DemDaily: January 6 Hearings. Day Two

June 14, 2022

On Monday, the House Select Committee to Investigate the January 6th Attack held its second hearing to present the findings of its year-long investigation to the American people.

The first hearing, held on Thursday, June 9, provided a powerful and dramatic narrative of the "sophisticated seven-part plan to overturn the presidential election and prevent the transfer of presidential power," said Congresswoman Liz Cheney (R-WY), vice chair of the committee. "In our hearings, you will see evidence of each element of this plan."

Nearly 20 million Americans tuned in to watch Cheney and Committee Chairman Bennie Thompson (D-MI) outline a roadmap of well-documented evidence, testimony and never-before-seen video.

Capitol Police Officer Caroline Edwards, who was knocked unconscious and injured during the attack, provided live, often chilling testimony of "the war zone" that was the west front of the Capitol, as did documentarian Nick Quested, who was embedded with the Proud Boys.

See: DemDaily: The January 6th Hearings. Day One. The Narrative

The focus of the second hearing, as laid out by Cheney, was to cover how "Donald Trump and his advisers knew that he had in fact lost the election," but still "engaged in a massive effort to spread false and fraudulent information" that the election was stolen.

The hearing was dramatically delayed by 46 minutes due to the absence of key witness, former Trump Campaign Manager Bill Stepien, whose wife had gone into labor. Stepien's presence was also expected to add to the tension of the hearing as he is currently acting as a political advisor to one of Cheney's primary election opponents.

Committee member Congresswoman Zoe Lofgren (D-CA), who led the day's proceedings, began the hearing with "today we examine the false narrative that the 2020 election was stolen," and how Trump planned to overturn the election by "deceiving millions of Americans with knowingly false claims of election fraud."

Lofgren showed clips of Trump speaking, laying "the groundwork for these false claims well in advance of the election. As early as April 2020, Mr. Trump claimed that the only way he could lose an election would be as a result of fraud...The election fraud claims were false. Mr. Trump's closest advisor knew it. Mr. Trump knew it."

The committee showed a sequence of video testimony from Trump's inner circle who were at the White House election night, and the conversations that took place after Arizona was called for Joe Biden -- a critical turning point in the results.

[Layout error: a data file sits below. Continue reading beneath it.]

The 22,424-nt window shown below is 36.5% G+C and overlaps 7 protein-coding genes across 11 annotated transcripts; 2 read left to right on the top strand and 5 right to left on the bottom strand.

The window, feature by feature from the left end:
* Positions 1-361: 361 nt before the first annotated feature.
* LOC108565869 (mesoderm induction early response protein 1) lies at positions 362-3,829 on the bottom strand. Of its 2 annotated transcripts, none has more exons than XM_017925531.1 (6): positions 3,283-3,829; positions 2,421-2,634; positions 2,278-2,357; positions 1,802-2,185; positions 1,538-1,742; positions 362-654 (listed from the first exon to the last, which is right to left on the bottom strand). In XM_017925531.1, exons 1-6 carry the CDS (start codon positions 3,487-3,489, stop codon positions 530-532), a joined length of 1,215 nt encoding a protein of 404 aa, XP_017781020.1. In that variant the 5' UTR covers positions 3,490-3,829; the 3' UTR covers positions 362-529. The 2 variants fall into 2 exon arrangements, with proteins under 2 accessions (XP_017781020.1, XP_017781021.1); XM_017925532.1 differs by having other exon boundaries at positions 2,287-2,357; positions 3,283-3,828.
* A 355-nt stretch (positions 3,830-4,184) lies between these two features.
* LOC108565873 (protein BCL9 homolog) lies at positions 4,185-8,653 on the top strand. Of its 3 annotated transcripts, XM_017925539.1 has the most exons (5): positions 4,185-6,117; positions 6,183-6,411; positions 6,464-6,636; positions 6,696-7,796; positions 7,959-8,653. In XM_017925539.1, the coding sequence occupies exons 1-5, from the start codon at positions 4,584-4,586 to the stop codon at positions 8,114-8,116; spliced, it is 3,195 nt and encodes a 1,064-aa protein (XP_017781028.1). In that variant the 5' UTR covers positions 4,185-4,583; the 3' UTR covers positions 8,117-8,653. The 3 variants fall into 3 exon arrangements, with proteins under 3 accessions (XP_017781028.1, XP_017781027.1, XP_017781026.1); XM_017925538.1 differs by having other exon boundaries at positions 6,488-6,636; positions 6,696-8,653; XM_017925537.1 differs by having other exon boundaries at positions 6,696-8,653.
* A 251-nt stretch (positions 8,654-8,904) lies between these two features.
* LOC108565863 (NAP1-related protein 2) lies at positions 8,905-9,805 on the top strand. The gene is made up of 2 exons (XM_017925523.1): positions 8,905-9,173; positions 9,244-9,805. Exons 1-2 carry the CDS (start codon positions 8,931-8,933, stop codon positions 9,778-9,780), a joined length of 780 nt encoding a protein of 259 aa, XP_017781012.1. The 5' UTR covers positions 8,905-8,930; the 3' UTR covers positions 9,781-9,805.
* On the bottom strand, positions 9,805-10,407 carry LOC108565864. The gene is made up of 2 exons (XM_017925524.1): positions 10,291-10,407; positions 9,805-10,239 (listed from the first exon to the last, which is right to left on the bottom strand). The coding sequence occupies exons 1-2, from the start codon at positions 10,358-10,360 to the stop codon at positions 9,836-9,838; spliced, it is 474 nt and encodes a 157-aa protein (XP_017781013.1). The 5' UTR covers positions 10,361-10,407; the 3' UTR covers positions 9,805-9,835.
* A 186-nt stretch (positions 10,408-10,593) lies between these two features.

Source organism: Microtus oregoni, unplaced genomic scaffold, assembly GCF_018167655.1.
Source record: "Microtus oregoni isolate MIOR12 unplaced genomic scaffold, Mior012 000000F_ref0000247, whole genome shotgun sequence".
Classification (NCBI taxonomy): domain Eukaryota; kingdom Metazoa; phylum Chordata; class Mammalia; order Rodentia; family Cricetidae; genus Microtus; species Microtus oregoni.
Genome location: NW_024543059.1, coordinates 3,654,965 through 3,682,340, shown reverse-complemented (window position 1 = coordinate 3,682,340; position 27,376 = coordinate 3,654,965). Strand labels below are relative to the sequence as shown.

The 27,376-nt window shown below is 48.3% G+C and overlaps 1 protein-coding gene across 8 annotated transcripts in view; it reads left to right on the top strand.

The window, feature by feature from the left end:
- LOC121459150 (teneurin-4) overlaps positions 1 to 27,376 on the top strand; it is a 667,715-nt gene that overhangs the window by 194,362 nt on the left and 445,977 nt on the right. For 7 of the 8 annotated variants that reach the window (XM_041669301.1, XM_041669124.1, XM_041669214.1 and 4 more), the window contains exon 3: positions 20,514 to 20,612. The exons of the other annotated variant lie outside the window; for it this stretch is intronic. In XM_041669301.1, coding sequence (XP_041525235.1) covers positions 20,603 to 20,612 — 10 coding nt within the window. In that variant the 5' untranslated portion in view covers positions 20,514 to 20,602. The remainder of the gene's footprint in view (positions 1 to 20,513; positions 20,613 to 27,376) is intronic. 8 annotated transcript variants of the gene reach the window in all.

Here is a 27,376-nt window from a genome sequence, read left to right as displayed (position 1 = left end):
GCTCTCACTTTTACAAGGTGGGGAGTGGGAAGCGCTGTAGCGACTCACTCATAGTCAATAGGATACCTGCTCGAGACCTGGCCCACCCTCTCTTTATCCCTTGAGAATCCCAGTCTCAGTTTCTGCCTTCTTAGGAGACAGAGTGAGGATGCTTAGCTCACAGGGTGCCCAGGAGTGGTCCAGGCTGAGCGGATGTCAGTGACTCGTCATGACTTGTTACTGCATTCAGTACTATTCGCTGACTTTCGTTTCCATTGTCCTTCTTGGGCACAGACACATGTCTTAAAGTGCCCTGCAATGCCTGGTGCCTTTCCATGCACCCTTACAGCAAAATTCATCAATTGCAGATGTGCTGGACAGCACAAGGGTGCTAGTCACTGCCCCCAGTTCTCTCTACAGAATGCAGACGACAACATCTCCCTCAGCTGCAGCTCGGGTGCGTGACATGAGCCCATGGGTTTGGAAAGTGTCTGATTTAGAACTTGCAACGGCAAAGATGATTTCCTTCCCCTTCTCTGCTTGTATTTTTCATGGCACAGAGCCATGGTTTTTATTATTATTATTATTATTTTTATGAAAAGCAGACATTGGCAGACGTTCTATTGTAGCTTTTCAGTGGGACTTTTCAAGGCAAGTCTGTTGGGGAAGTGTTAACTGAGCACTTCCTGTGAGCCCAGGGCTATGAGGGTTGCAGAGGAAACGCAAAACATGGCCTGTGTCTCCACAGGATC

Testifying in person, former Fox News Digital Political Editor Chris Stirewalt, who first called Arizona for Joe Biden on election night 2020, explained the turn toward Biden in several battleground states. Stirewalt said his team had gone to “pains” to inform viewers that a so-called “red mirage” -- a Republican appearing to lead on election night -- was likely to change after early votes were counted. Historically election day votes, which are counted first, favor the GOP, and mail-in ballots favor Democrats.

“The Trump campaign and the President had made it clear that they were going to try to exploit this anomaly,” Stirewalt said, in order to back up Trump's claim that an illegal "dump," of Democratic votes had been made in several states. Stirewalt was fired from Fox, a longtime media ally of Trump's, in January 2021.

Among the election-night guests at the White House was Trump attorney Rudy Guiliani, who, according to testimony, was intoxicated and encouraging Trump to go out and declare victory.

Video testimony from former Trump Senior Campaign Advisor Jason Miller, former Campaign Counsel Matt Morgan, Trump's daughter and former Advisor Ivanka Trump, her husband Jared Kushner, and most extensively, Stepien, detailed efforts to discourage the former president from taking action before an accurate counting of the results were in.

Stepien said that Trump was repeatedly briefed that a declaration of victory was premature at that point, "that votes were still being counted, that it is too early to tell, too early to call the race." Trump, however, "went in a different direction."

In the days and weeks after November 3, 2020 election, Trump's meritless claims became increasingly outlandish. He fired his legal team, who had continued to advise him there were no grounds for election fraud.

US Attorney General Bill Barr, who provided some of the most substantive video testimony, said he had repeatedly told Trump that his claims of fraud were “bullshit” and "bogus." At one point during his deposition, Barr laughed at the absurdity of the claims, which included defense contractors in Italy using satellites to flip votes.

Trump had “become detached from reality...There was never an indication of interest in what the actual facts were,” said Barr, who quit the administration December 23, 2020.